The Reichstag and grounds.  The dome at the back was an observation deck that is open to the public - only by appointment of course!

We said goodbye to our hop on hop off bus ticket and took a leisurely walk back to our hotel via two of the modern day government buildings.  It was only a few hundred meters away.

Well it was a fun night at the hotel.... suddenly all the buses disappear and 35 police vans roll in and set up road blocks.  We thought there was an attack at the station - but it turned out to be some young demonstrators who do this every Monday night.



Tuesday 25 October - Berlin day 4

Our last full day in Berlin.

How's this for a shop?

The Jewish Museum - The Holocaust Tower

Some information ...

Ancient texts follow...

The Torah containing the first 5 books of the old testament.

Star of David lantern 18th Century.  Is lit just before the beginning of the holy day of Shabbat.  This lamp originated in the middle ages.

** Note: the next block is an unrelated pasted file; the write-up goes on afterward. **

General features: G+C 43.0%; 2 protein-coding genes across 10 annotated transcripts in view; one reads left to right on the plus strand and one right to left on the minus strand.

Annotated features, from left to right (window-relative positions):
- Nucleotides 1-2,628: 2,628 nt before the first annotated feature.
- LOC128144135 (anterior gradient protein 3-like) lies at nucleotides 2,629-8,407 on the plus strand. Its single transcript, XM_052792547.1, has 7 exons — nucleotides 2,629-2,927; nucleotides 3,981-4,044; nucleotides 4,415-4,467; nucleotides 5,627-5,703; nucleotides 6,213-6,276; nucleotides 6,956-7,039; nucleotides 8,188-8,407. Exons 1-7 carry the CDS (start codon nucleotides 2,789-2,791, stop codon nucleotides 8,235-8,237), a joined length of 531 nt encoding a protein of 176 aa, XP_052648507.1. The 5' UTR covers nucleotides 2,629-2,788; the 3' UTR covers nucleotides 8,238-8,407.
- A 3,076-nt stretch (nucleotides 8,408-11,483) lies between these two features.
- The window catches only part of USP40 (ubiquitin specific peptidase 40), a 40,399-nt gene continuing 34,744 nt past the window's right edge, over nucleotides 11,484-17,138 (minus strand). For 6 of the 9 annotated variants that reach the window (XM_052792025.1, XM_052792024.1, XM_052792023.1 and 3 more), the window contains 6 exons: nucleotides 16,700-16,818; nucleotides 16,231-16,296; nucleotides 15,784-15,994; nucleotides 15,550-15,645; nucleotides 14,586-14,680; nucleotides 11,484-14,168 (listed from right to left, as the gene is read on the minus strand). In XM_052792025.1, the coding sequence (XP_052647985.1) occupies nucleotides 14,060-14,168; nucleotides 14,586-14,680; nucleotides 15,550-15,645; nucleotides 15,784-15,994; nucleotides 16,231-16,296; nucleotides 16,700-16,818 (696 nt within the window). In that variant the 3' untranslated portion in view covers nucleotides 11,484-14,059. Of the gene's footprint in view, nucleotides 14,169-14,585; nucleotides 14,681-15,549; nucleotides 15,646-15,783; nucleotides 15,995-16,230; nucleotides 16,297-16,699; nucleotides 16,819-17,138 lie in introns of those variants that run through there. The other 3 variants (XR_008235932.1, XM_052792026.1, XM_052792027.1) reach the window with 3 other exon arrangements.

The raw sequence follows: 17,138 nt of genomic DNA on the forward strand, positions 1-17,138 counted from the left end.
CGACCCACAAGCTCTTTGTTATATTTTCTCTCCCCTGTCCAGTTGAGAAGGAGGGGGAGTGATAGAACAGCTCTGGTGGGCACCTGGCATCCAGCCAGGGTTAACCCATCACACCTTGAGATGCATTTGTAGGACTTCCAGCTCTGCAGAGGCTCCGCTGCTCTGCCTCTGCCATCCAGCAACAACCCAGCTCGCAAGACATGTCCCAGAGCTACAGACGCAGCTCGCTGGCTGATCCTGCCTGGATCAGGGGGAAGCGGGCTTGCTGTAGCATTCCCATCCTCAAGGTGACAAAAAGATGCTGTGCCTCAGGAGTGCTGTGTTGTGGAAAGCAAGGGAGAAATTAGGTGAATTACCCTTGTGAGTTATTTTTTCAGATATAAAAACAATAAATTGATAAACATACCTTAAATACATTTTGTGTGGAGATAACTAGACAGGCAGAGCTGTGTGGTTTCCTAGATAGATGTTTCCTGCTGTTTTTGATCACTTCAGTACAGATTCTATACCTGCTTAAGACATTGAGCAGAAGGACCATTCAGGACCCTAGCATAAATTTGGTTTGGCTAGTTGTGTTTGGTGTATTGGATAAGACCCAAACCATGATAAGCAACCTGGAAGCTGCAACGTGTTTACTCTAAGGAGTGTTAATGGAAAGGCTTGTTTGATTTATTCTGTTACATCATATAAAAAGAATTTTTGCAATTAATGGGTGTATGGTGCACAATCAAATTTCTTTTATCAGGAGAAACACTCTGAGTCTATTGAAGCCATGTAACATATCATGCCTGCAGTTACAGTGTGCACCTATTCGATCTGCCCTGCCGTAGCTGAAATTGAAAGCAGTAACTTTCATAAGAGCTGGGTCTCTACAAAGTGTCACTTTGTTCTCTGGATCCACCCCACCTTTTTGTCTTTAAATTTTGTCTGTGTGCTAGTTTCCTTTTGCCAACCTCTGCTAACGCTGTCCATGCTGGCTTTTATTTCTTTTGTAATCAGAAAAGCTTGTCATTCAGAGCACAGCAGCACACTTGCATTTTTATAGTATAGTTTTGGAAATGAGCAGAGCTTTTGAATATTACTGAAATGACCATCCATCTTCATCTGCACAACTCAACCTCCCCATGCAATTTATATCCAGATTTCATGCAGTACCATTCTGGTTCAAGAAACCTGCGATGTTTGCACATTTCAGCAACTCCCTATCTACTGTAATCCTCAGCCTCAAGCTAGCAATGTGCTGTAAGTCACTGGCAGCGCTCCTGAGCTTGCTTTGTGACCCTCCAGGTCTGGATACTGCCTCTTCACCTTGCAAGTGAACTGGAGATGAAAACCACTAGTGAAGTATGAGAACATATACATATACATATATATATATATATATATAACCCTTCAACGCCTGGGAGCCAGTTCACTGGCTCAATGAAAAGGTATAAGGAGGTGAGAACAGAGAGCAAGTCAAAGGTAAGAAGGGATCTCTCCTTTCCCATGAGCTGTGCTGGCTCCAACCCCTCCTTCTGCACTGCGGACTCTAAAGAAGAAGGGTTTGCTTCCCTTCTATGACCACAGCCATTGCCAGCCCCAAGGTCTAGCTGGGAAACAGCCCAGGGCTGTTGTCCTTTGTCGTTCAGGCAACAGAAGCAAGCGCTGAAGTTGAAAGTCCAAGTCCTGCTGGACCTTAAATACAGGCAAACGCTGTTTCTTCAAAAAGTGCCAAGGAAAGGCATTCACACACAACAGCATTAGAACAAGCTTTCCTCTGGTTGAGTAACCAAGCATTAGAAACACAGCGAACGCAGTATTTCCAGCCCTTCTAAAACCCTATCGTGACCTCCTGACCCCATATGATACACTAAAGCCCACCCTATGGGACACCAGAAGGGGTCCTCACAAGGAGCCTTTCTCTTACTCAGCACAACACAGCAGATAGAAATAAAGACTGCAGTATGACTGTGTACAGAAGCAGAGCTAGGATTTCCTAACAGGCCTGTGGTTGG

The corridors of the Berlin Jewish Museum.  It was a nightmare to navigate.  Everything was at an angle and the floor sloped this way and that way too.  Very disorientating.

We ended up spending about 4 hours or more in the museum..... yes we eventually did find our way out.

Pictured below is a view from the 203rd floor of the TV Tower.  It was a bit foggy but not as bad as the day before and this was our only chance to see the views from up there.

We enjoyed a non alcoholic cocktail at the 203 Bar.  Delicious!

This is a 360 degree view from the top and it does in fact rotate.  There is a restaurant another level above the bar.